Guildhall Jazz Singers: Ellington’s Second Sacred at Milton Court Concert Hall
The Guildhall School of Music and Drama is a world-renowned conservatoire that has tutored the world’s brightest prodigies for over a century. Tonight, the Guildhall Jazz Singers tackle pieces from Duke Ellington’s Second Sacred Concert.
Ellington wrote his paean to religion late in his life while ruminating on the death of close friend and writing partner Billy Strayhorn. Far from being morbid, the music reflects and celebrates life in his imitable big band style that, when filtered through his unwavering love of God, makes for a spiritual experience regardless of your beliefs.
The choir is led by resident professor Scott Stroman, a charismatic American who draws out the best in his students. His relaxed persona sets the tone for a thoroughly enjoyable evening as he urges the audience to forget their inhibitions, which are usually magnified in a grandiose setting like Milton Court Concert Hall. He allows students their chance to shine and build confidence, often putting them on the spot to create genuine improvisation. For the majority of the concert he proudly sits and watches as recent graduate Flora Medlicott conducts the choir and streamlined big band without a blip. The band are sickeningly talented for their age and provide exemplary support for the few dozen singers who each have a chance to solo and scat throughout the concert.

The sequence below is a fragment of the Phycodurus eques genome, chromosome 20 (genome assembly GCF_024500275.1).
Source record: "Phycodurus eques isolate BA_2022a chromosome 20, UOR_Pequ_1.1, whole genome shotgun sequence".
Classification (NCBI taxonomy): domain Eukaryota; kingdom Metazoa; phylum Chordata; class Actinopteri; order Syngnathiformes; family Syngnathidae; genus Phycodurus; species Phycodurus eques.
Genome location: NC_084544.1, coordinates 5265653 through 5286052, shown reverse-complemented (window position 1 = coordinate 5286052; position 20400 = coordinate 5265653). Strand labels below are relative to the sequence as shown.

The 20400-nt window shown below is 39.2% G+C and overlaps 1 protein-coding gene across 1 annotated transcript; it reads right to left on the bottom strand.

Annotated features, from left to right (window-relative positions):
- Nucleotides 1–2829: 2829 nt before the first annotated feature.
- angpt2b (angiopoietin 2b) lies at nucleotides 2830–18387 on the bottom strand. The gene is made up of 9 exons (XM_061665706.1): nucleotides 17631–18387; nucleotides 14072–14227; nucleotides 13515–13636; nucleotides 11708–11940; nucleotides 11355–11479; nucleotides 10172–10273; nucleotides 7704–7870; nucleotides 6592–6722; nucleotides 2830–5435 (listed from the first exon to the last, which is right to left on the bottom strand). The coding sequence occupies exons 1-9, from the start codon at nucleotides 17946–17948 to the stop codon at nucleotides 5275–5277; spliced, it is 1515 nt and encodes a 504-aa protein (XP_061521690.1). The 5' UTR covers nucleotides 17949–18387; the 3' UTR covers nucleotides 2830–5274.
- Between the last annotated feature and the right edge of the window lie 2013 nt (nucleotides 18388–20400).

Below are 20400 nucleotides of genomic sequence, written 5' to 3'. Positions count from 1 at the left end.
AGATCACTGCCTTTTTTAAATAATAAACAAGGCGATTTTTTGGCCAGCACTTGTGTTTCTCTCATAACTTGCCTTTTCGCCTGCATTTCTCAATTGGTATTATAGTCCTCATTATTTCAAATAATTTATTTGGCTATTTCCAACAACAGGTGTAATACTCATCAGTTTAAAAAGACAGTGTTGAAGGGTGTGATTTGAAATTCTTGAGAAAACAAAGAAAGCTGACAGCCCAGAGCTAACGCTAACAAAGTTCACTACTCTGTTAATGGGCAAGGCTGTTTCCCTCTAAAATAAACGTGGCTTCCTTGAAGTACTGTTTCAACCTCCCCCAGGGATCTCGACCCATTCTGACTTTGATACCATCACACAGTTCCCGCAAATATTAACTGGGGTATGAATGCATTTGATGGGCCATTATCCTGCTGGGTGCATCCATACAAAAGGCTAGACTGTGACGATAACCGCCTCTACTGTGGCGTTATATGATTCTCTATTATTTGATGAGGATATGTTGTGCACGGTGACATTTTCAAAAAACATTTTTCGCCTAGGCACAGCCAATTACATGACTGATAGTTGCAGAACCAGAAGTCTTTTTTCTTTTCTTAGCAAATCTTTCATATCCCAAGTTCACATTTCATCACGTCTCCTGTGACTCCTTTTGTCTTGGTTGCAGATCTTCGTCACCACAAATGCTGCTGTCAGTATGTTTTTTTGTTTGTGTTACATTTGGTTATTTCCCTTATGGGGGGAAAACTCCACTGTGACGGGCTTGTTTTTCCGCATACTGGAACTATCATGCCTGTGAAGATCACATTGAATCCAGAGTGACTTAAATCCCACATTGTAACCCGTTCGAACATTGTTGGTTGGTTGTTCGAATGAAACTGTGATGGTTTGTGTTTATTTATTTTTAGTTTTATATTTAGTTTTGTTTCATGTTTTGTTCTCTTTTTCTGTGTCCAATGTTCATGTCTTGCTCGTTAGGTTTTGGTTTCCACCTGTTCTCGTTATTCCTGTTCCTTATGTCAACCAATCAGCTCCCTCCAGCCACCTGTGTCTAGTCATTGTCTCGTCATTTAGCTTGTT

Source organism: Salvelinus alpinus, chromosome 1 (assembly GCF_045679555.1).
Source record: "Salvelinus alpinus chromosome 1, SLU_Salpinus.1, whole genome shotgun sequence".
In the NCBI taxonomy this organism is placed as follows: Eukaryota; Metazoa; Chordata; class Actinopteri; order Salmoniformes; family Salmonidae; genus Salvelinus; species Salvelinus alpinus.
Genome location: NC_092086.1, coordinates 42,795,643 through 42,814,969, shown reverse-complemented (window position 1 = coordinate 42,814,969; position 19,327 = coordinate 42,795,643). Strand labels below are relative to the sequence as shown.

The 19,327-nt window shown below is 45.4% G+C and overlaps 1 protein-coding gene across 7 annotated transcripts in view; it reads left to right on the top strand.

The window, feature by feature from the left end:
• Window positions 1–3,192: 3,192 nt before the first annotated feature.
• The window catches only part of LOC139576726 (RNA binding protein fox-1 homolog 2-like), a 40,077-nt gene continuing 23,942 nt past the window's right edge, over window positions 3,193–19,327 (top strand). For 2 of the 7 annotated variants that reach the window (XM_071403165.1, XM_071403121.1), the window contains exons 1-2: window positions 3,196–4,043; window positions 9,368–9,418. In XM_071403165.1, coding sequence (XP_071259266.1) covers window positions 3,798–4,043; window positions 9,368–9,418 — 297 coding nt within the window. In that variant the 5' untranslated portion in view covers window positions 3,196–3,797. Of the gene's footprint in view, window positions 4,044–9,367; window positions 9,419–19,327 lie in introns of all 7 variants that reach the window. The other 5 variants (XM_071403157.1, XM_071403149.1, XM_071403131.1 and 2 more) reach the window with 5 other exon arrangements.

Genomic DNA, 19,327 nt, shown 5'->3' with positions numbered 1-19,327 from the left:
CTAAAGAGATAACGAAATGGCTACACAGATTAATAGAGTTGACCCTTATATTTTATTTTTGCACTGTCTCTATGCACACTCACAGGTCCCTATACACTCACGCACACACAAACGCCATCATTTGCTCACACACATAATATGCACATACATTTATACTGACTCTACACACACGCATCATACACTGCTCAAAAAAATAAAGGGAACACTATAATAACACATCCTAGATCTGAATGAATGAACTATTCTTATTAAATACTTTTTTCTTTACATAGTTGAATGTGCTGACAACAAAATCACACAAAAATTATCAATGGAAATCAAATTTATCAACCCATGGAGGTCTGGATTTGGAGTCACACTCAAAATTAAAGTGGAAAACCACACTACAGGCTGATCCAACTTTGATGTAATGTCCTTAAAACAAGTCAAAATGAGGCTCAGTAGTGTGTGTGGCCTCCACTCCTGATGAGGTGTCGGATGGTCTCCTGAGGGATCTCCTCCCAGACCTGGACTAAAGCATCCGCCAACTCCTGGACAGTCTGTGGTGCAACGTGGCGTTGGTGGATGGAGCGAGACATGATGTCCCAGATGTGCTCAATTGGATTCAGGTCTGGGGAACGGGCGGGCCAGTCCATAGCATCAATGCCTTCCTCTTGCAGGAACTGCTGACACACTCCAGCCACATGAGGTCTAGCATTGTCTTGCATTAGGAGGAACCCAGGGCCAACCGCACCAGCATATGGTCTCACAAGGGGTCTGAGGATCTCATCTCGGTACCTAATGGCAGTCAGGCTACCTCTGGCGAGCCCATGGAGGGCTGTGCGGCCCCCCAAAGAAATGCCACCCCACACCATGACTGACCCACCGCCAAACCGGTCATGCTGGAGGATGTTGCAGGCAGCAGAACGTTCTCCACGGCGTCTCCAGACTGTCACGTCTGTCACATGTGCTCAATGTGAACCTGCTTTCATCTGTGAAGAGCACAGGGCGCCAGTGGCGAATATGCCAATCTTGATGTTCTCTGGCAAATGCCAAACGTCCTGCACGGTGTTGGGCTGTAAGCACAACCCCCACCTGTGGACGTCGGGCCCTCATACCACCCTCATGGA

Ellington was able to stretch his writing into opera for the Sacred series, thanks to a chance meeting with Swedish classical vocalist Alice Babs; her vocal dexterity on Heaven is a feat that deserves its namesake. So, when Ines Franco replicates her acrobatics with such ease you realise just how world class these young musicians are. A virtuoso pianist, Ellington channelled his love of Chopin into short sonatas such as Meditation, confidently played by pianist Joe Hill – further evidence that they deserve this accolade.
As well as using horn lines for vocals and generally swapping charts in the great jazz tradition, Stroman has taken existing melodies and fleshed them out. To hear a choir at the forefront of this music is reminiscent of certain Archie Shepp and Pharaoh Sanders pieces with similar esoteric and deeply moving harmonies.
The concert culminates with Praise God and Dance, which is a technical triumph with soul. For the encore, the audience is treated to a rendition of Come Sunday from the first sacred concert before leaving the hall trance-like and infused with some ole time religion.
Photos: Erol Birsen
Guildhall Jazz Singers: Ellington’s Second Sacred was a one-off event at Milton Court Concert Hall, for further information about future events visit here.